Ann Hornaday of the Washington Post has written a superb piece about the making of the best movie ever about newspaper journalism, “All The President’s Men.”
No movie springs perfectly formed from page to screen. But to read Woodward’s marked-up draft of Goldman’s screenplay is to realize that the “All the President’s Men” we know — the lean, flawlessly calibrated thriller that made millions at the box office when it came out in 1976,earned four Oscars and turned Woodward and Bernstein into legends; the movie that’s worshiped by reporters, political junkies and filmmakers alike; the movie that from the moment it opened seemed to fuse seamlessly with private memory and collective myth — that movie came perilously close to being forgettable, along, quite possibly, with Watergate itself.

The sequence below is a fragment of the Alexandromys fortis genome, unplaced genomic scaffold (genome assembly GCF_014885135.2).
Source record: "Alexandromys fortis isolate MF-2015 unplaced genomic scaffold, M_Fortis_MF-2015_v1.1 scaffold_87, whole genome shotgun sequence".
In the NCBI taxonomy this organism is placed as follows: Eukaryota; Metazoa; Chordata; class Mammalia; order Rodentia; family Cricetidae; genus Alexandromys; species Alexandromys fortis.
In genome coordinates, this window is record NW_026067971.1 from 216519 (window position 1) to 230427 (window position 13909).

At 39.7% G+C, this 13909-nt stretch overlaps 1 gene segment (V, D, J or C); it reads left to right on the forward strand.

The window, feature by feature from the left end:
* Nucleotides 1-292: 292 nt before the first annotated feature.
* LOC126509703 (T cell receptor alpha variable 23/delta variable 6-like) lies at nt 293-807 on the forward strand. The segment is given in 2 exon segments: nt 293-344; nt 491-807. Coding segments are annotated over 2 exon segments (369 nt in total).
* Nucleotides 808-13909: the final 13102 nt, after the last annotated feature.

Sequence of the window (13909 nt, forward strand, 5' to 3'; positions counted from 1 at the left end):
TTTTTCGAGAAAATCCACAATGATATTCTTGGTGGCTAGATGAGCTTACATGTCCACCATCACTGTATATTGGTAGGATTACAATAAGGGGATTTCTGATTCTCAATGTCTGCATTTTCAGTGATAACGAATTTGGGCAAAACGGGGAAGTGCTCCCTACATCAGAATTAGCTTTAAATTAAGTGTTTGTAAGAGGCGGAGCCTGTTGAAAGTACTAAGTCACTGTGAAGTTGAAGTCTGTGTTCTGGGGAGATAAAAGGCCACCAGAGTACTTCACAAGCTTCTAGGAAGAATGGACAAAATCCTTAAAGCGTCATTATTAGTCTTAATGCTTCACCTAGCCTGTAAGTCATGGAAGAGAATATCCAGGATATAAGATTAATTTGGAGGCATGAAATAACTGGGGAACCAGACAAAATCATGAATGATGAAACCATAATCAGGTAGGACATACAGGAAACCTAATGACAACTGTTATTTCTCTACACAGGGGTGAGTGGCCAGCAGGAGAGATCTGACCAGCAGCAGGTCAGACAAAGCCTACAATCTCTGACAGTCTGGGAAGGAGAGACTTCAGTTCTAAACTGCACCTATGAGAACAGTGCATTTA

The journey of “All the President’s Men” from mediocrity to triumph tells an alternately sobering and inspiring truth about movies: The great ones are a function of the countless mistakes that didn’t get made — the myriad bad calls, lapses in taste and bouts of bad luck that encase every production like a block of heavy, unyielding stone.
This is the story of how Redford and Pakula, and the cast and crew they assembled, bullied Goldman’s flawed but structurally brilliant script into art. It’s the story of a perfect movie and imperfect history, a cautionary tale whose lessons — about impunity, abuse of power and intimidation of the press — have taken on new urgency nearly 50 years after its release. It’s the story of how what was intended as a small-bore black-and-white character study featuring unknown actors became one of the finest films of the 20th century, one that marked the end of a cinematic era, changed journalism forever and — for better or worse — became the fractal through which we’ve come to understand the dizzyingly complicated saga known as Watergate.